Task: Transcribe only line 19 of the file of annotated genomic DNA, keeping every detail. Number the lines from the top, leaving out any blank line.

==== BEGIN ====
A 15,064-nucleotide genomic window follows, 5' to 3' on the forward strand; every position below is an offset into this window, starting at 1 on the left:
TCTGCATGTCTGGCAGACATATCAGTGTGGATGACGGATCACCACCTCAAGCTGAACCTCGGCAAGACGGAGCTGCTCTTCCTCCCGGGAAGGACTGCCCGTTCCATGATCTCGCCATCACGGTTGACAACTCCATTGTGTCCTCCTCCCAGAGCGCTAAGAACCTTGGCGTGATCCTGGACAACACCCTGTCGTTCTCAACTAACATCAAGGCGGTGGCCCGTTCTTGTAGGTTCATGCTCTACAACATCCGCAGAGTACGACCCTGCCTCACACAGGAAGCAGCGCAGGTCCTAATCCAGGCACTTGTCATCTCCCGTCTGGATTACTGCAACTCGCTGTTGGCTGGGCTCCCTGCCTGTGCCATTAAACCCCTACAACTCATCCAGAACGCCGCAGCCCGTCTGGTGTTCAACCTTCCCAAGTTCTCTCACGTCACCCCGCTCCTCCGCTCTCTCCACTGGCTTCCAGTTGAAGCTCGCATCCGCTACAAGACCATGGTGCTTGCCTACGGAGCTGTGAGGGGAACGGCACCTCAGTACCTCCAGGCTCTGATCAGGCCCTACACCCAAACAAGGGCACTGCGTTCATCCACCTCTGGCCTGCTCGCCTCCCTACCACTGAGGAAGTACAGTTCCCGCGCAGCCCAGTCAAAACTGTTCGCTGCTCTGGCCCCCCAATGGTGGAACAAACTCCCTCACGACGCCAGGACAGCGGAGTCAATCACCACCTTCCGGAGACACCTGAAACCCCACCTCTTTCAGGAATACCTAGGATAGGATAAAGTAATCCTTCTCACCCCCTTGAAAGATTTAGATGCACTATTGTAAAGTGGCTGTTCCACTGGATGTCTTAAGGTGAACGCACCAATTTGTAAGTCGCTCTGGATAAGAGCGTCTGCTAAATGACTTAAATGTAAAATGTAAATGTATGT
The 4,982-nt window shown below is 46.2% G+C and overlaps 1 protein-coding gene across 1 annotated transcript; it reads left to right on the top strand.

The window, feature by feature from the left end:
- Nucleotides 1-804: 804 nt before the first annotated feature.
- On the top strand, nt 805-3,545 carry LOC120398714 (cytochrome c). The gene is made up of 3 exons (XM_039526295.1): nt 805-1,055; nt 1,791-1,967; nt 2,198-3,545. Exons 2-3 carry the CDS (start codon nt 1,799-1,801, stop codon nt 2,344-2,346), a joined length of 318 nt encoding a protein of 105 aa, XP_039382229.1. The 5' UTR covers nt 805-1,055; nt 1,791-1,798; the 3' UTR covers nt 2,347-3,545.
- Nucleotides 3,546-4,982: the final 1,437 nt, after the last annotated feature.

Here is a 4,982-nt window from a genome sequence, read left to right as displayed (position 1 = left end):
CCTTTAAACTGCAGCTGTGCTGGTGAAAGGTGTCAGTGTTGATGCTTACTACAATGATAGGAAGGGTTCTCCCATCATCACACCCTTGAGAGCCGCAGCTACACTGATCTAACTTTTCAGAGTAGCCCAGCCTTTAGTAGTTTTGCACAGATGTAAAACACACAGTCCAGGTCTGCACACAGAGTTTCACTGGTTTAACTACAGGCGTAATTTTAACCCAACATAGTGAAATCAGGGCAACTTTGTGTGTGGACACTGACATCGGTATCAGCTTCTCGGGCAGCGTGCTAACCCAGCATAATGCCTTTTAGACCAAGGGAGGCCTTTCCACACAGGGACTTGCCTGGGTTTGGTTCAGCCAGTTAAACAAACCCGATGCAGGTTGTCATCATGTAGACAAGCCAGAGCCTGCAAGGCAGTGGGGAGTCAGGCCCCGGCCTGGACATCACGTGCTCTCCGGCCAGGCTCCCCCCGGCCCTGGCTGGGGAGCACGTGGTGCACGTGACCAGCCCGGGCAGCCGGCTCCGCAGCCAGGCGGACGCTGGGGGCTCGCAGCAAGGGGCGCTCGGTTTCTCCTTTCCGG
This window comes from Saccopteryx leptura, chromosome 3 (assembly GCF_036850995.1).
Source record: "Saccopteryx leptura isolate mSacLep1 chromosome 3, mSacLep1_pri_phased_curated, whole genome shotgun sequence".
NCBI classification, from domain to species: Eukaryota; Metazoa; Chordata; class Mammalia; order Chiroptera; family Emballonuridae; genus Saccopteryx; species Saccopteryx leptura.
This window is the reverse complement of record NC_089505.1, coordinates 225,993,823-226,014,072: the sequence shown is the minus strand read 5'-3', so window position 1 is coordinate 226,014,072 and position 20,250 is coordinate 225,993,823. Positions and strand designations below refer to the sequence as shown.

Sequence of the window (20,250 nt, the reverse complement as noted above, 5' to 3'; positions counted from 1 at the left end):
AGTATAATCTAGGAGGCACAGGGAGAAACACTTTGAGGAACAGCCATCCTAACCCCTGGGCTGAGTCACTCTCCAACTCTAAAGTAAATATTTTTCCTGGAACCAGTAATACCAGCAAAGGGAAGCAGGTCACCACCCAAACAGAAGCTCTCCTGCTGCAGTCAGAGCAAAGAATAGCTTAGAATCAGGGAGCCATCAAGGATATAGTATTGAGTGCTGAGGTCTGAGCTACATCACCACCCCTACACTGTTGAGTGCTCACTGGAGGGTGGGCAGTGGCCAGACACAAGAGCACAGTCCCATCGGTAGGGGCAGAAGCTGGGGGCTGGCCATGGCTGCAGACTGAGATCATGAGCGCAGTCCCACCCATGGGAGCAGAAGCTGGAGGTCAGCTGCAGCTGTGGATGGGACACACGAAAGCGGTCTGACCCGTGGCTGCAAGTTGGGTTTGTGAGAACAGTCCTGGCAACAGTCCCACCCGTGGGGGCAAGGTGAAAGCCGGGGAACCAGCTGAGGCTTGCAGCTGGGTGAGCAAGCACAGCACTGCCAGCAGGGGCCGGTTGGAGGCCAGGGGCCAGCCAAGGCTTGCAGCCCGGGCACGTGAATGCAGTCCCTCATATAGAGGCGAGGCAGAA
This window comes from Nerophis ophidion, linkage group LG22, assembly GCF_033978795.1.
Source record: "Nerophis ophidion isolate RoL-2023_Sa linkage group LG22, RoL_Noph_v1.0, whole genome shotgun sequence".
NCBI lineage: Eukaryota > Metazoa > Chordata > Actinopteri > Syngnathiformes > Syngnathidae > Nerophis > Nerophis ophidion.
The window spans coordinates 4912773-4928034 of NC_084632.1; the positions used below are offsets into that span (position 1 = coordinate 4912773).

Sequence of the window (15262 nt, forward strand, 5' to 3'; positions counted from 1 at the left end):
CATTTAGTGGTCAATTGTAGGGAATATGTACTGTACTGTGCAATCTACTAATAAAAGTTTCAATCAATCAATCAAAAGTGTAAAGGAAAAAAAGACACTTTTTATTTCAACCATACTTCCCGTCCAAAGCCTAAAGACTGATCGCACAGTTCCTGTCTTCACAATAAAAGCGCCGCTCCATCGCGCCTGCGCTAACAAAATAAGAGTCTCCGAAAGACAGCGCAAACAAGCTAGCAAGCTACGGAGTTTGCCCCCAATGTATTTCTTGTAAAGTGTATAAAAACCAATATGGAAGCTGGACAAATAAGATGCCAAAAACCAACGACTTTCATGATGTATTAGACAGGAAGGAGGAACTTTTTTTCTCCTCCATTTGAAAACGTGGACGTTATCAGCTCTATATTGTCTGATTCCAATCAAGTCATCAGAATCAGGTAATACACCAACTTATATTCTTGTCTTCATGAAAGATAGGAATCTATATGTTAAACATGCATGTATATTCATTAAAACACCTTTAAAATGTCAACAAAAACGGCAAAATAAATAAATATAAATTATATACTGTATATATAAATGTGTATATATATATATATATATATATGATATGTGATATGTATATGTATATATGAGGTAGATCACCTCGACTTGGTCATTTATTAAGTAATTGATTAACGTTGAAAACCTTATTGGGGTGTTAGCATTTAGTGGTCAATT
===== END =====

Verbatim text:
The window spans coordinates 4912773-4928034 of NC_084632.1; the positions used below are offsets into that span (position 1 = coordinate 4912773).